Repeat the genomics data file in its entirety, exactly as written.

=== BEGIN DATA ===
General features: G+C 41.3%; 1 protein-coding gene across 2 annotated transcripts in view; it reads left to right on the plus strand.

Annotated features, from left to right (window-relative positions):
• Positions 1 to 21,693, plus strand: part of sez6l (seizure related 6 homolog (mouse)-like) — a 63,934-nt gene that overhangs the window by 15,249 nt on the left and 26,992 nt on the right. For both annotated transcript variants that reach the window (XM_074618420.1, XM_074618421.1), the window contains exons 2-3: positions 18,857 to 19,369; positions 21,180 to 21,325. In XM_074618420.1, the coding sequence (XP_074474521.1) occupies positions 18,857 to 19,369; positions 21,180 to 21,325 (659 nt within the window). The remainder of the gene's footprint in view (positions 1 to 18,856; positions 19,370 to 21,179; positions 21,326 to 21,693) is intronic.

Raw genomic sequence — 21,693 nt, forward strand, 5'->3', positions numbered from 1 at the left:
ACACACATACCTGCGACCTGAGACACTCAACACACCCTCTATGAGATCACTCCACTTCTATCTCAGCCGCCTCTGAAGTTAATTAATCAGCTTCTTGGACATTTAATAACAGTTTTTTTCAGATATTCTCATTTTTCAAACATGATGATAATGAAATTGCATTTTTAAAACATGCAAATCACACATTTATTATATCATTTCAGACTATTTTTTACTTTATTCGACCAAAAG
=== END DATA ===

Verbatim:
General features: G+C 41.3%; 1 protein-coding gene across 2 annotated transcripts in view; it reads left to right on the plus strand.

Annotated features, from left to right (window-relative positions):
• Positions 1 to 21,693, plus strand: part of sez6l (seizure related 6 homolog (mouse)-like) — a 63,934-nt gene that overhangs the window by 15,249 nt on the left and 26,992 nt on the right. For both annotated transcript variants that reach the window (XM_074618420.1, XM_074618421.1), the window contains exons 2-3: positions 18,857 to 19,369; positions 21,180 to 21,325. In XM_074618420.1, the coding sequence (XP_074474521.1) occupies positions 18,857 to 19,369; positions 21,180 to 21,325 (659 nt within the window). The remainder of the gene's footprint in view (positions 1 to 18,856; positions 19,370 to 21,179; positions 21,326 to 21,693) is intronic.

Raw genomic sequence — 21,693 nt, forward strand, 5'->3', positions numbered from 1 at the left:
ACACACATACCTGCGACCTGAGACACTCAACACACCCTCTATGAGATCACTCCACTTCTATCTCAGCCGCCTCTGAAGTTAATTAATCAGCTTCTTGGACATTTAATAACAGTTTTTTTCAGATATTCTCATTTTTCAAACATGATGATAATGAAATTGCATTTTTAAAACATGCAAATCACACATTTATTATATCATTTCAGACTATTTTTTACTTTATTCGACCAAAAG